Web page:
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Ryan Bingham
“Heart of Rhythm”

Best known for his Oscar-winning song “The Weary Kind” from Crazy Heart, many would label Ryan Bingham as a country singer with a little bit of rock in him. Well, with his foot-stopping, gritty album Tomorrowland, Bingham shows just what he can do for rock and roll. Never is this more apparent than in the album’s most addictive track, “Heart of Rhythm”. Bingham belts out simple-minded lyrics about a man asking a woman for a chance — a chance you have to imagine is given considering the propulsive beat of the accompanying drums and swaying sound of dual guitars. Ben Travers

 

Artist: Icky Blossoms

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Icky Blossoms
“Heat Lightning”

What an appropriate title for this song, the music within replicating in aural fashion the visual of electricity flashing across the sky. Throbbing with droning beats, the syncopation is offset with a sinuous guitar line and singer Sarah Bohling’s wounded, yet resilient, vocals. She intones lyrics of emotional ambivalence, alternately reflecting upon and advancing beyond a relationship that flared with the intensity and brevity of an electrical discharge. With the accelerated dance rhythm of the chorus and Bohling’s pensive pronouncements, the yielded effect simulates the notion of a midnight drive across a dry desert highway, hoping to either outrun the past or recapture a moment’s ephemeral ecstasy. Cole Waterman

 

Artist: The Coup

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The Coup
“The Guillotine”

Funk upon a time called now… the Coup are knocking at the doors of the rich and powerful, and they’ve got their guillotine to execute their own brand of justice. It’s an apocalyptic vision of today, where the have-nots watch the sky for the military helicopters whole plotting the revolution, to the rhythms of the best block party ever. Boots Riley walks us through this people versus the powerful scenario, with swiftness and visual flair. His ethos this year is to party and fight at the same time: “Let’s keep it bangin’ like the shotgun.” Dave Heaton

 

Artist: Bat for Lashes

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Bat for Lashes
“Laura”

I’ve seen more than a few would-be internet detectives trying to suss out the “true identity” of the titular character in Bat for Lashes’s stunning “Laura”. Is she a film actress, a fictional character, a pseudonym? The pointless exercise threatens to distract from the brilliance of Natasha Khan’s piano ballad, in which the British songstress imbues her character with such universal pain that Laura becomes whomever we need her to be at the current moment, including a bit of ourselves. Laura, devastated that “the party died”, only wants her companion, the song’s narrator, to join her in a “dance upon the tables again.” All that friend, in Khan’s aching performance, can offer is a few paltry words of comfort — “you’re the glitter in the dark”, “your name is tattooed on every boy’s skin”. There’s a gulf between these two people, the same space that separates our ideals from our reality, but the love Khan expresses here feels well enough in reach. Corey Beasley

 

Artist: Swans

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Swans
“A Piece of the Sky”

The penultimate climax of Swans’ latest magnum opus, “A Piece of the Sky” covers more terrain in its 19 minutes than most bands manage in a career. The song progresses, slowly but inexorably, from tension to tranquility: apocalyptic moans feed into a tense ambient roar; a positively cinematic swelling of overlapping guitars subsides into a trembling Angels of Light-style refrain. “Are you there?” wonders Michael Gira over ghostly backing vocals and scattered banjo clucks. “Is that really you?” It’s really Swans, delicate as it is, and more than any piece on the album (including the half-hour title cut), “A Piece of the Sky” approximates The Seer’s formidable scope. What’s more, the track encapsulates the album’s most staggering trait — that besides its penchant for suffocating gloom, The Seer is also capable of arresting beauty. Zach Schonfeld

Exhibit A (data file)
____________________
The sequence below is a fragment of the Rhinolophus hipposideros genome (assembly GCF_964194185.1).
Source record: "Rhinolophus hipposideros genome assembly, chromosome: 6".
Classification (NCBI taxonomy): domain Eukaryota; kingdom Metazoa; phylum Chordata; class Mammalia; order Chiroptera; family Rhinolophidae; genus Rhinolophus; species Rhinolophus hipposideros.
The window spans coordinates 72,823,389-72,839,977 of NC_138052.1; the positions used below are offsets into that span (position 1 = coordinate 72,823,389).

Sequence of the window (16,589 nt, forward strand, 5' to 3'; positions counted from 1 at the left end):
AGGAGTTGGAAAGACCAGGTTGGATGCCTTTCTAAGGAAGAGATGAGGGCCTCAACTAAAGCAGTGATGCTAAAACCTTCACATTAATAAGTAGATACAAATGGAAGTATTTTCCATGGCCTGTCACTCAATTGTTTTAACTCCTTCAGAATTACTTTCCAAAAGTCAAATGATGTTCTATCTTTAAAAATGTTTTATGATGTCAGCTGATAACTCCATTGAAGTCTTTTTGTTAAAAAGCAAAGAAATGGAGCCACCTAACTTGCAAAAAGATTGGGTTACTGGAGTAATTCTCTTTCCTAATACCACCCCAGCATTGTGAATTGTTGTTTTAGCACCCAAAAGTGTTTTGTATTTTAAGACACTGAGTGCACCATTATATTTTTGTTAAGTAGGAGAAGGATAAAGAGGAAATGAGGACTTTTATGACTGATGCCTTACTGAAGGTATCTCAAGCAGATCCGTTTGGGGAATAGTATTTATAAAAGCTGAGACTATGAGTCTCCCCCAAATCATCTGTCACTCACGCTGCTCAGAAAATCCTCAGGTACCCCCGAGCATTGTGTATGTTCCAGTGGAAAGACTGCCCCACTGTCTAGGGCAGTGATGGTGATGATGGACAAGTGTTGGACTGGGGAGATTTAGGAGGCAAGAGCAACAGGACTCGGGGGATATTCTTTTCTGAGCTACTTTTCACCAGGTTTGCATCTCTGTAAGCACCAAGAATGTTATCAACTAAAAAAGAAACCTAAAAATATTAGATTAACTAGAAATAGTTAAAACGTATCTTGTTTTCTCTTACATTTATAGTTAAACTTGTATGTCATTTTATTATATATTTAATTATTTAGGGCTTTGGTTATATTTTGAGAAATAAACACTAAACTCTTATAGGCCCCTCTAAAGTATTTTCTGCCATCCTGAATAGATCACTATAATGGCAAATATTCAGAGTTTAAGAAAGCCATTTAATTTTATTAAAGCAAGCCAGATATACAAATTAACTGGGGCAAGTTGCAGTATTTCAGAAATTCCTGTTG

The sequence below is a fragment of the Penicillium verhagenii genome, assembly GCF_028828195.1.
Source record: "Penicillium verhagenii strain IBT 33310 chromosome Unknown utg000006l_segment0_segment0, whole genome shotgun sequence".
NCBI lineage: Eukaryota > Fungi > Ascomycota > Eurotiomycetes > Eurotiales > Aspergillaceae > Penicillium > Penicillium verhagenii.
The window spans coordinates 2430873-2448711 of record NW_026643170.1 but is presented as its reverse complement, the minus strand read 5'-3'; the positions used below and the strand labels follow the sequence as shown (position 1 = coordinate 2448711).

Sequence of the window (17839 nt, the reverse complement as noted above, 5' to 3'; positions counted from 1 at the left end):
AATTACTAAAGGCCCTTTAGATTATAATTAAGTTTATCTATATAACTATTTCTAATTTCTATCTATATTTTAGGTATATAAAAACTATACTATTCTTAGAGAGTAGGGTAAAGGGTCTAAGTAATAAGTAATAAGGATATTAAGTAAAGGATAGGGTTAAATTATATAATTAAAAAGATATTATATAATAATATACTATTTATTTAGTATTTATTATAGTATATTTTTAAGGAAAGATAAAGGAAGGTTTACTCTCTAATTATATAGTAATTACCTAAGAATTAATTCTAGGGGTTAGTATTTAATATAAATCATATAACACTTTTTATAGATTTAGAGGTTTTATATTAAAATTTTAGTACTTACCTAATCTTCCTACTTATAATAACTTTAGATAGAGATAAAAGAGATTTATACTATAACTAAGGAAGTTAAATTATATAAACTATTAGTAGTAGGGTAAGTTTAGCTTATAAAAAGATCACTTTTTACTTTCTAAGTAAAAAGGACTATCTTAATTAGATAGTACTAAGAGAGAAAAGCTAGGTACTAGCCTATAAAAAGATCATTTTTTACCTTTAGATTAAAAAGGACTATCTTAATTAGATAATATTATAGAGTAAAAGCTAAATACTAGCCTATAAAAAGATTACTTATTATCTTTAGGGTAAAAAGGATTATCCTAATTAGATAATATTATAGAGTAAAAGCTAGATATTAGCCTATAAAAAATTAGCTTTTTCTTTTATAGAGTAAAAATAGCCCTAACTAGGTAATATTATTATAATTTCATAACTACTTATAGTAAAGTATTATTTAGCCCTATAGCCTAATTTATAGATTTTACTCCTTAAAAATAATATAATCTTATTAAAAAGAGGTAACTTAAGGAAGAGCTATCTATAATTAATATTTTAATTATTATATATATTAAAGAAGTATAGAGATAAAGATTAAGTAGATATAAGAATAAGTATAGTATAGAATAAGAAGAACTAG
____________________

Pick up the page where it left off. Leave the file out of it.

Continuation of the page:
45 – 36

Artist: Saint Etienne

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Saint Etienne
“Tonight”

If you were to choose a band to make the perfect love letter to the experience of pop music, Saint Etienne would be among the leading candidates. Out of all the Valentines to the power of pop the trio delivers on its return-to-form album Words & Music, “Tonight” is the best and most memorable. Through her breathless, barely-keeping-it-cool vocals, Sarah Cracknell captures the internal monologue of anyone who’s been eagerly anticipating her favorite band hitting the stage, while living in and for the moment. Yet “Tonight” conveys those feelings not just in words, but also in, well, the music, as producers Bob Stanley and Pete Wiggs seamlessly mix-and-match decades of pop trends from girl-group vocals to disco grooves to indie charm to state-of-the-art technique. In short, “Tonight” realizes just the kind of experience it imagines. Arnold Pan

 

Artist: The Shins

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The Shins
“Simple Song”

James Mercer returned as frontman of the Shins with this single off Port of Morrow, the fourth album after 2007’s Wincing the Night Away. With a revamped line-up for recording (and another one for touring with the new material), Mercer easily found his footing again, crooning above a busy undercurrent and allowing a playful interlude before exploding into inviting choral harmonies. According to Mercer, the poetic line, “When you feel like an ocean made warm by the sun,” was an inspiration attained on a tour bus. The song celebrates Mercer’s new domestic life while also propelling him into the next chapter for the band. Jane Jansen Seymour